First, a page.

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Real Analysis : Young's Inequality

Note: * = infinite

Suppose that the function f:[0,*)->R is continuous and strictly increasing, with f(0) = 0 and f([0,*)) = [0,*). Then define

F(x) = the integral from 0 to x of f and
G(x) = the integral from 0 to x of f^-1 for all x>=0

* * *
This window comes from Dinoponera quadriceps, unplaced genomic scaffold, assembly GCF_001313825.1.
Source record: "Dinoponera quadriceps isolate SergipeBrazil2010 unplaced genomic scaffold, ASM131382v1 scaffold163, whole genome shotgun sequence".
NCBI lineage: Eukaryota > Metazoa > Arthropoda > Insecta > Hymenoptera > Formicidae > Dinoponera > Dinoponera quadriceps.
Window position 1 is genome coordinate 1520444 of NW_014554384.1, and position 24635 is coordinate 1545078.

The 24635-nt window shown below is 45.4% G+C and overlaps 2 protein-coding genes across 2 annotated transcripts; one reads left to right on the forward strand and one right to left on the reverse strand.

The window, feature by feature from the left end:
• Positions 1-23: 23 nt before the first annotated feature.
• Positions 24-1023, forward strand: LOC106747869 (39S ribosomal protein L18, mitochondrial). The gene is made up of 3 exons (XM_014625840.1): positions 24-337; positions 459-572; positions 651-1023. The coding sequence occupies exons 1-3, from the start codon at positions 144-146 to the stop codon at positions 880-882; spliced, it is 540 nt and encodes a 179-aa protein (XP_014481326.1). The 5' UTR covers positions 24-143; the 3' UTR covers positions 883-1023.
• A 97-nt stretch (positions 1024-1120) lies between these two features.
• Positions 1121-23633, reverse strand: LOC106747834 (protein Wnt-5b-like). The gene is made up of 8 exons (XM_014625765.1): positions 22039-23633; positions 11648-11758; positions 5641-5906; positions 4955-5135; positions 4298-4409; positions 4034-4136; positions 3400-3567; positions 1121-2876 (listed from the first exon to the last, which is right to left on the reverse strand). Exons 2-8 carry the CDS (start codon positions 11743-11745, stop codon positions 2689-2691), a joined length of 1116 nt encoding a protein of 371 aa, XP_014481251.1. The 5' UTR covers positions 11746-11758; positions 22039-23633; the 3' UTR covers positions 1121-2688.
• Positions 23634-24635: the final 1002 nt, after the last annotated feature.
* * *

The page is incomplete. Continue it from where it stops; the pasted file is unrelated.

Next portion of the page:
(a) Prove Young's Inequality:
ab <= F(a) + G(b) for all a >= 0 and b >= 0

(b) Now use Young's Inequality with f(x) = x^(p-1) for all x>=0, and p>1 fixed, to prove that if the number q is chosen to have the property that 1/p + 1/q = 1, then

ab <= a^p/p + b^q/q for a >= 0 and b >= 0.

Solution Summary

Young's inequality is proven and a functional property is proven using Young's inequality.

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